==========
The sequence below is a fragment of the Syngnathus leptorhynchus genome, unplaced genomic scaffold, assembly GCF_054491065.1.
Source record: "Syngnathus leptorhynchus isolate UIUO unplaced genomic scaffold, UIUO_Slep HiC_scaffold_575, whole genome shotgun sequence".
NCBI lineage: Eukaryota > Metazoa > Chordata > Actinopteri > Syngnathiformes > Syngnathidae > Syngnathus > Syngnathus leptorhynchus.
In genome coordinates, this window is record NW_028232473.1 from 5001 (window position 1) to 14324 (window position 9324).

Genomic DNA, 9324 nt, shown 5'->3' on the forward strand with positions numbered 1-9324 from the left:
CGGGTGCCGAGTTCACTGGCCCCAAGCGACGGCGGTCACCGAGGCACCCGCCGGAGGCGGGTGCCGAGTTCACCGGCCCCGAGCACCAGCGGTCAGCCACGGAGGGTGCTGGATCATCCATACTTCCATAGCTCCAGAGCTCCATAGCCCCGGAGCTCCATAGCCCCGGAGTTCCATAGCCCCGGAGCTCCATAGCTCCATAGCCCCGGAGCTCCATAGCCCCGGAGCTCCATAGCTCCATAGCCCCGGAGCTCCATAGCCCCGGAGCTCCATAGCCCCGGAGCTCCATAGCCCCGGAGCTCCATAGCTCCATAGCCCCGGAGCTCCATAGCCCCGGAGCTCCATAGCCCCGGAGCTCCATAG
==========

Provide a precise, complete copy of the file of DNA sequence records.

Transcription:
The sequence below is a fragment of the Syngnathus leptorhynchus genome, unplaced genomic scaffold, assembly GCF_054491065.1.
Source record: "Syngnathus leptorhynchus isolate UIUO unplaced genomic scaffold, UIUO_Slep HiC_scaffold_575, whole genome shotgun sequence".
NCBI lineage: Eukaryota > Metazoa > Chordata > Actinopteri > Syngnathiformes > Syngnathidae > Syngnathus > Syngnathus leptorhynchus.
In genome coordinates, this window is record NW_028232473.1 from 5001 (window position 1) to 14324 (window position 9324).

Genomic DNA, 9324 nt, shown 5'->3' on the forward strand with positions numbered 1-9324 from the left:
CGGGTGCCGAGTTCACTGGCCCCAAGCGACGGCGGTCACCGAGGCACCCGCCGGAGGCGGGTGCCGAGTTCACCGGCCCCGAGCACCAGCGGTCAGCCACGGAGGGTGCTGGATCATCCATACTTCCATAGCTCCAGAGCTCCATAGCCCCGGAGCTCCATAGCCCCGGAGTTCCATAGCCCCGGAGCTCCATAGCTCCATAGCCCCGGAGCTCCATAGCCCCGGAGCTCCATAGCTCCATAGCCCCGGAGCTCCATAGCCCCGGAGCTCCATAGCCCCGGAGCTCCATAGCCCCGGAGCTCCATAGCTCCATAGCCCCGGAGCTCCATAGCCCCGGAGCTCCATAGCCCCGGAGCTCCATAG